Patocazador
September 21, 2012, 05:11 PM
I shoot nothing but Nosler Partitions when hunting everything. That way I have the right load for everything in any situation. It has delivered the goods when I haven't done my part due to the expansion plus the penetration. They just don't fail.

Patocazador
September 21, 2012, 05:16 PM
I totaly agree. Ive killed 46 deer this year so far, all with cup and core bullets in both mag and standard rifles at ranges from 100-500 yards and have cleanly killed every one. Only thing premium bullets do for your deer hunt is insure you can afford less beer and the only one that will benifit from that is your wife.
If I shot 46 deer per year, I probably wouldn't be using expensive bullets either for a culling operation. That IS why you're shooting that many deer a year isn't it?

GJgo
September 22, 2012, 12:05 AM
R.W.Dale nailed it. That said, I uses Barnes bullets because I don't want no stinkin' lead in my family's meat! Oh yeah & they're very accurate (for me) and they kill deer & elk very dead (for me).

Art Eatman
September 22, 2012, 12:21 AM
I've tagged a couple of dozen bucks via Sierra in my .243, and the same number with my '06 with mostly a Sierra bullet. Mostly bang/whop/flop with never any tracking.

Lloyd Smale
September 22, 2012, 07:59 AM
If I shot 46 deer per year, I probably wouldn't be using expensive bullets either for a culling operation. That IS why you're shooting that many deer a year isn't it?

yes it is. Ive been doing it for years. We kill alot of deer and take pride in the fact that we recover almost every one. My point is ive had alot more experience in what it takes to kill deer them most. If i thought they did a bit better it sure wouldnt be much more expensive to buy a 50 premium bullets then it is 50 standard bullets and its not like i dont have premium bullets in about every caliber sitting on the shelf. Bottom line is the standard cup and core bullets in my experience actualy work better. They put deer down quicker and with the same bullet placement dont really do any more meat damage. Hit a deer in the shoulder with any bullet premium or not and your going to loose those shoulders. I can afford premium bullets and if i thought they would actually put down deer better id be the first to sing there praises but in my opinion the thing they do best is drain your wallet.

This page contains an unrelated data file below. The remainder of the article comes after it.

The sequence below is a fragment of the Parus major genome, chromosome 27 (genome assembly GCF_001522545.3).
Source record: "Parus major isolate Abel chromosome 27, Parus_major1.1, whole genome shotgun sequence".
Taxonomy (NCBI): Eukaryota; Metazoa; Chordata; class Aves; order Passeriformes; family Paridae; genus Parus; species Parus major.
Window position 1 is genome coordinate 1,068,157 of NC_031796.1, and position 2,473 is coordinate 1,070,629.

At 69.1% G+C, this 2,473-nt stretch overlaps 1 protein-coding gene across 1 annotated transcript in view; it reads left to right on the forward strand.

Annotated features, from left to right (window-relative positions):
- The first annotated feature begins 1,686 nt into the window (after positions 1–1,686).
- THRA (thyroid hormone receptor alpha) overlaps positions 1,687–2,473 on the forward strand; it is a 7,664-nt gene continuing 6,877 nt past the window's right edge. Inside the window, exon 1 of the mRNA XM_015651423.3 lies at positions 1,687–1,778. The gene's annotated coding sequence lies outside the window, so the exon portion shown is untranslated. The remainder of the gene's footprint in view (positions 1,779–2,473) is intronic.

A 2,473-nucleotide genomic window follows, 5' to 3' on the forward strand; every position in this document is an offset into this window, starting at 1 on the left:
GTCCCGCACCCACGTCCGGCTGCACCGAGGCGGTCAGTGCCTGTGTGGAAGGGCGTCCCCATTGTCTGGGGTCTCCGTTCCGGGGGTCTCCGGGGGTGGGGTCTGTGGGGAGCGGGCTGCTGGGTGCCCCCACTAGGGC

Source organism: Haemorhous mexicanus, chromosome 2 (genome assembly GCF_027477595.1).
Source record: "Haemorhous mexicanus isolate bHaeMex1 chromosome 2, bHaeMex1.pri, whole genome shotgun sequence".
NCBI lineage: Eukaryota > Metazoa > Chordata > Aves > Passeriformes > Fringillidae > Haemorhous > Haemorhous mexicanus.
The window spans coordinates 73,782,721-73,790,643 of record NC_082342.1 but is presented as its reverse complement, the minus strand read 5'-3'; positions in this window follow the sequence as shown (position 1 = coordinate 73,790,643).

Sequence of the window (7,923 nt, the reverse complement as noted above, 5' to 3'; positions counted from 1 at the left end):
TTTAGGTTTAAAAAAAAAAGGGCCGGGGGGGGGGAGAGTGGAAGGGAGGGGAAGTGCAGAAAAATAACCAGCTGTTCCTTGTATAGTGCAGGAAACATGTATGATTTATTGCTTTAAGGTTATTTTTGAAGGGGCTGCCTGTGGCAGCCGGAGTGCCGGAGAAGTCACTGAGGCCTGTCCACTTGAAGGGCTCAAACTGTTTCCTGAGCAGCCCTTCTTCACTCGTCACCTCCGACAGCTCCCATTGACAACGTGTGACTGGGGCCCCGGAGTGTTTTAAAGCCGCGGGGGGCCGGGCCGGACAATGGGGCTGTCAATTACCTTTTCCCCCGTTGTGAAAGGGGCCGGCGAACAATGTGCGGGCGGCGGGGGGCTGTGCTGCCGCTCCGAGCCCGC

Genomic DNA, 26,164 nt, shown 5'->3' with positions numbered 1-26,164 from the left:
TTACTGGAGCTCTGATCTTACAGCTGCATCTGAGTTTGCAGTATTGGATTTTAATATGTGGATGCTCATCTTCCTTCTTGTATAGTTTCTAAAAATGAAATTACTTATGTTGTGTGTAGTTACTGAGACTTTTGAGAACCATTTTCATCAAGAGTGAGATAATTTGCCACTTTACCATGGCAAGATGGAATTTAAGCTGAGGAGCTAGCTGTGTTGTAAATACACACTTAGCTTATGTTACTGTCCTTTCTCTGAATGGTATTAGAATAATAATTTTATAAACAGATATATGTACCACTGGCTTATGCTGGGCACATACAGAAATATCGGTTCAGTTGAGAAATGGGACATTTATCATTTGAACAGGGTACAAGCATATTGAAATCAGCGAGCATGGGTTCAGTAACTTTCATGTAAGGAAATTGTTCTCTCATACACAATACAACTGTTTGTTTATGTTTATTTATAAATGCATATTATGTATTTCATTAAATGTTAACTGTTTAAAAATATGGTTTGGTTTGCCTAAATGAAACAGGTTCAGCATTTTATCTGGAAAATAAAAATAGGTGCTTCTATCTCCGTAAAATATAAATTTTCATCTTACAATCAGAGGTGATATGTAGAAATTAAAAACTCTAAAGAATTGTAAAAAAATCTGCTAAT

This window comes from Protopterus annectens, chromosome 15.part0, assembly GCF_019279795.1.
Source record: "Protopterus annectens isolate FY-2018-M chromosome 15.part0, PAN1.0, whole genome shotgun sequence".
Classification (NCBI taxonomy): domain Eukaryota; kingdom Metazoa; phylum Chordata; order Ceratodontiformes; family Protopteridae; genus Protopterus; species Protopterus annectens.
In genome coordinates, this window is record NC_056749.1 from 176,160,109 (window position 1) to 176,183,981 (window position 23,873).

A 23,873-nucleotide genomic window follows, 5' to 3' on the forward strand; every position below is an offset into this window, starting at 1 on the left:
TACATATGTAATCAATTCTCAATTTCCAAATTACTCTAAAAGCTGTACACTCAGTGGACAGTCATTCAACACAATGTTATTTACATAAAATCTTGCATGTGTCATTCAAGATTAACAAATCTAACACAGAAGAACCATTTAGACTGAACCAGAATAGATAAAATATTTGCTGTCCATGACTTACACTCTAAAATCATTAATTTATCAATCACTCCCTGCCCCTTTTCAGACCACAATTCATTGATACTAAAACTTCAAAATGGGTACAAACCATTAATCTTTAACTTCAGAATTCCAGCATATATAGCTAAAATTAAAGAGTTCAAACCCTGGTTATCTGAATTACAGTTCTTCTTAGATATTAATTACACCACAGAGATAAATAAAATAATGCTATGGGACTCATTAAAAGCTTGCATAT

Lloyd Smale
September 22, 2012, 08:06 AM
R.W.Dale nailed it. That said, I uses Barnes bullets because I don't want no stinkin' lead in my family's meat! Oh yeah & they're very accurate (for me) and they kill deer & elk very dead (for me). Cant see anyone getting lead poisoning from lead bullets. Most cut away any blood shot meat and even if there was a minute amount left it surely isnt going to add up to much. Any chunks are going to pass right though you anyway and its probably no worse then coppper or brass in your system. Beleive me if anyone was going to see lead levels raise from eating vension shot with lead it would be me. Venison is about the only red meat thats served in this house and its all shot with lead cored bullets. Lead cosumption for eating game is nothing but another scare tactic the antis use to ban ammo which just leads to there big picture. taking guns out of our hands totaly. Your kids probably are exposed to more lead using there pencils at school then youd ever put in there systems eating game shot with lead bullets.

sixgunner455
September 22, 2012, 09:02 AM
Lloyd Smale - I agree with you on every point about lead poisoning from hunting bullets but one - your kids aren't exposed to ANY lead from a U.S. made wooden pencil. The "lead" in such a pencil is actually 100% graphite.

I can't speak for China made pencils, but I suspect that if there is any lead in one of them, it's in the paint.

Friendly, Don't Fire!
September 22, 2012, 09:33 AM
In using the smaller .224" caliber for deer and black bear, I choose Barnes' TSX solid copper bullets. As others had mentioned, for how many bear or deer I take, fifty loaded rounds will last me decades, if not my lifetime. My gun happens to like those particular loads, so that is what I shoot.

When I see how the TSX rolls back four petals to a razor-sharp X that will plow through most anything I will shoot, that means more hydraulic shock for any arteries I may hit.

I don't know if the shot I will need to take will be 30 yards from me or 300 yards. So, to be on the safe side, I shoot 62 grain TSX bullets. I realize, with a lot of things in life, you don't get what you pay for when you buy premium, however, I feel confident that what I am paying for is well-worth the extra money I need to spend every five to ten years when I go to load another box of 50.